Leaving aside the latter two problem-statements above for the moment, I do find the first of them compelling; I do use my phone too much. It interferes with my life and my happiness. And yet I am presented with a promise that the Humane AI Pin will allow me to “take the full power of AI everywhere”. I have to wonder: in what conception of my daily life do I not already take the full power of AI everywhere with me? I carry a computer with me at all times. I am inundated with emails and texts from chatbots trying scam me, get me to donate, checking in on whether I’m happy with the curtains I bought three months ago. My purchase of coffee beans and organic milk feeds models of my behavior and desires at credit card companies, my grocery store, the manufacturer of my phone. My car, well, my newer car at any rate, very nearly drives itself. My employment depends in no small part on the behavior of innumerable quantitative trading models which drive our stock market and a significant portion of our economy. At what point do I personally need further intervention from a humanized AI? Which of my already innumerable interactions with AI extend my agency? Which world is it in which I think to myself: the problem with my day is that it doesn’t have enough task completion for easily automated tasks? How do I feel about that world? Is the problem of the phone that I look at a screen or is the problem that my life is already saturated with mediation by algorithms and probabilistic models?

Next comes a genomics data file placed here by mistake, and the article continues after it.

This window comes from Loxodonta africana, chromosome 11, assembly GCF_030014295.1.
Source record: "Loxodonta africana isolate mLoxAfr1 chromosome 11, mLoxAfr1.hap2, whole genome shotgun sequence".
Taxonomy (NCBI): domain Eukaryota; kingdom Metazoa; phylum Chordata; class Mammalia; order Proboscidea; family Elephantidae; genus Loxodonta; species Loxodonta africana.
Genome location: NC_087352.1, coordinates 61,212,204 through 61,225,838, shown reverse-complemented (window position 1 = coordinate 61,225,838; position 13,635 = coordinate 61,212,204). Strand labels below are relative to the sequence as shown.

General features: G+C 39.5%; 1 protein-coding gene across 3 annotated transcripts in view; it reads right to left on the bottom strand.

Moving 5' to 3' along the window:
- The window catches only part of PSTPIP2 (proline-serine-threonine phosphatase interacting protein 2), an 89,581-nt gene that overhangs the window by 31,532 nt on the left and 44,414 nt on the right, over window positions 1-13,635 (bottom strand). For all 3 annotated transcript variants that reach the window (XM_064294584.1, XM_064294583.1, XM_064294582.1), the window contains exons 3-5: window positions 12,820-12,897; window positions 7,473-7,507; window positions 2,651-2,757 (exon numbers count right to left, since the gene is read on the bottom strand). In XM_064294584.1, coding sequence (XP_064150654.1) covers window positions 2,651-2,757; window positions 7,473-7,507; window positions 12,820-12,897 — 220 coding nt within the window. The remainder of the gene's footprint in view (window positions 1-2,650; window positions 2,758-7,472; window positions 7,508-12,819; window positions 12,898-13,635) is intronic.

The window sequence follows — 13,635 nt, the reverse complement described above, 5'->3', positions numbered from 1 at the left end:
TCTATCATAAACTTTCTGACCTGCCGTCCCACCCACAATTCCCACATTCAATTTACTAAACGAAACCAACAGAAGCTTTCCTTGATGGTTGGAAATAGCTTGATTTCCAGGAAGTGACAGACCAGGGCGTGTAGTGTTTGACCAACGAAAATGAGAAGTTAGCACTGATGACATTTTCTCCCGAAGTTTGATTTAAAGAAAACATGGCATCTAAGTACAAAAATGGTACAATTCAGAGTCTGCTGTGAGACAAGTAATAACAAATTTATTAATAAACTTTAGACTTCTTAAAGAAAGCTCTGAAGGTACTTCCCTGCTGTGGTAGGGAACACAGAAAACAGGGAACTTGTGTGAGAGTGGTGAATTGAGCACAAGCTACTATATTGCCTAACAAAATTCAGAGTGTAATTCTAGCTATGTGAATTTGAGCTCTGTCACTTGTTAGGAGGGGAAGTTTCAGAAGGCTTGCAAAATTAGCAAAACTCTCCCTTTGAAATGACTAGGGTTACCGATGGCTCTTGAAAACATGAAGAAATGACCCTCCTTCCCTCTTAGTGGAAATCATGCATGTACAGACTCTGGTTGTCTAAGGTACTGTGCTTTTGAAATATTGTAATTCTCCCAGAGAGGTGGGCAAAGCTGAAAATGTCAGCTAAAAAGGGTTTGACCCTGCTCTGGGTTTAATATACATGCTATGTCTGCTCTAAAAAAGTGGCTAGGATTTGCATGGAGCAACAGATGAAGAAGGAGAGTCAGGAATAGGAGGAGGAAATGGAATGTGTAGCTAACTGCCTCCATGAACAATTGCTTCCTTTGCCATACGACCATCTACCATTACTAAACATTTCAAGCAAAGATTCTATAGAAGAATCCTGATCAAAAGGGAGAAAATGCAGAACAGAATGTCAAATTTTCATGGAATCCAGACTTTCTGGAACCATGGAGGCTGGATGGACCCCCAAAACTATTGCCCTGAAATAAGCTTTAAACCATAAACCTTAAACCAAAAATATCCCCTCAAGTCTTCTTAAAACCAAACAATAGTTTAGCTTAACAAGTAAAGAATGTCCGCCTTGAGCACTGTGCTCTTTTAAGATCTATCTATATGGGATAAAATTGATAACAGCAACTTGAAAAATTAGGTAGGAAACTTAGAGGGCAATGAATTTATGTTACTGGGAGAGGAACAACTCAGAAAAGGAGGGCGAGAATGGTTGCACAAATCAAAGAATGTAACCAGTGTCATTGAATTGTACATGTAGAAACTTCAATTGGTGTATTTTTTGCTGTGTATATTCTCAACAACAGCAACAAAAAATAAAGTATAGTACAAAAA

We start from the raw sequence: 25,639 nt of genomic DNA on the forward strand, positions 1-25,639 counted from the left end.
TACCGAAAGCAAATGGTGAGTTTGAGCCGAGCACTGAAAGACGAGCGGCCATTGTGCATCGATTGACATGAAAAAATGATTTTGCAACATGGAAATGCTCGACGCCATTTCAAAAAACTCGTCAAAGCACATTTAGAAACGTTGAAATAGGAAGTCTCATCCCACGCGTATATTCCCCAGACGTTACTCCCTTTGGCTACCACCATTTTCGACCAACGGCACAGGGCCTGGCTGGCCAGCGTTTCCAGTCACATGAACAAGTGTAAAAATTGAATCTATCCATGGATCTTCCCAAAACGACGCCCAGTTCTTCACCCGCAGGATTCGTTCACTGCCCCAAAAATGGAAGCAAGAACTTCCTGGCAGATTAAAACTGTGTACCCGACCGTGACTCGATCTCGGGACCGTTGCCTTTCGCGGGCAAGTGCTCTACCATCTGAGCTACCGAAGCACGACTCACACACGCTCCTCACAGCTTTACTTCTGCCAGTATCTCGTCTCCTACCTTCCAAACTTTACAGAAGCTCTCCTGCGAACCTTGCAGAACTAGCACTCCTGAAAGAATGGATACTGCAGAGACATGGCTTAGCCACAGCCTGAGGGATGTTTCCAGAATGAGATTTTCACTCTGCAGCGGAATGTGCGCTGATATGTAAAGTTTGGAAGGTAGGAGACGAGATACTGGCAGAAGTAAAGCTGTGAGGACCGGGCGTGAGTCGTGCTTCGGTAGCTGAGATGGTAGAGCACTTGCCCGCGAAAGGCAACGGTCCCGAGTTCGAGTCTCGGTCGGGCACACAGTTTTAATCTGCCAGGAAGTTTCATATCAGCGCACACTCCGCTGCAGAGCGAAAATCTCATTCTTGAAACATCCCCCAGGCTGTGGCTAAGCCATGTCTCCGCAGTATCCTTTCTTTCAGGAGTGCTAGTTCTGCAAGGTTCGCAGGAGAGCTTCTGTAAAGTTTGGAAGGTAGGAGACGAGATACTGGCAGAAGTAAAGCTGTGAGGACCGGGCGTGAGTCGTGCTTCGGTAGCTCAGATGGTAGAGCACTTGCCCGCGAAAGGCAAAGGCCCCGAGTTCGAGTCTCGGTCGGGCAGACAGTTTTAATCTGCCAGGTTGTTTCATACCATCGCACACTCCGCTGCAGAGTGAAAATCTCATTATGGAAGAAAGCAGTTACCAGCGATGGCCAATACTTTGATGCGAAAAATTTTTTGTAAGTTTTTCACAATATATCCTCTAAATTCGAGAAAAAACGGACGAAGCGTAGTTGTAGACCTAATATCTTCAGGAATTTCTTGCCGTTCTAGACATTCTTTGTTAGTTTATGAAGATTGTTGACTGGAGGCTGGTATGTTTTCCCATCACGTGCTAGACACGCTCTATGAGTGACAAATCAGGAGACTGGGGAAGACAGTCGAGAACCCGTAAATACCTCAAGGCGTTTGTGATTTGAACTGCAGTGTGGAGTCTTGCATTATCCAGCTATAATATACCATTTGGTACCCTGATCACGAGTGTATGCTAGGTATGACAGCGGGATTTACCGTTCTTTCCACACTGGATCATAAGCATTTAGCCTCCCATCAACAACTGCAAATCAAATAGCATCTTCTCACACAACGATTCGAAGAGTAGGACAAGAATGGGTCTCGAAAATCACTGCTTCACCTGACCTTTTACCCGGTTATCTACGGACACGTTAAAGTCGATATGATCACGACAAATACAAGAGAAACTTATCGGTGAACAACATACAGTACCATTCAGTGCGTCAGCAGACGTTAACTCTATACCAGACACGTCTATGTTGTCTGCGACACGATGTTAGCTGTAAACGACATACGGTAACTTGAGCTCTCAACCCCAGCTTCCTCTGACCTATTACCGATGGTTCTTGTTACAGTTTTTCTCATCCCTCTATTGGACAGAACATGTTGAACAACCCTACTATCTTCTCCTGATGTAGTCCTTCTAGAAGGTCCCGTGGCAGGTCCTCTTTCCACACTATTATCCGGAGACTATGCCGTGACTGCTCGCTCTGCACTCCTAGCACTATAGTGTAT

This is not a review of the device, as I haven’t seen it in person, nor is it a critique of the device itself. I’m sure that it is in many ways wonderfully engineered and lovingly designed. It is, instead, a kind of thinking that I’m trying to practice when I see products brought into the world. A sort of rehearsal that I want to foster both in my own design practice and in the ways that I engage with designs in the world. Part of design practice is practicing engaging and considering objects and there are innumerable ways in which we can do this and this short little snack of an essay is but one of them. Thank you for reading,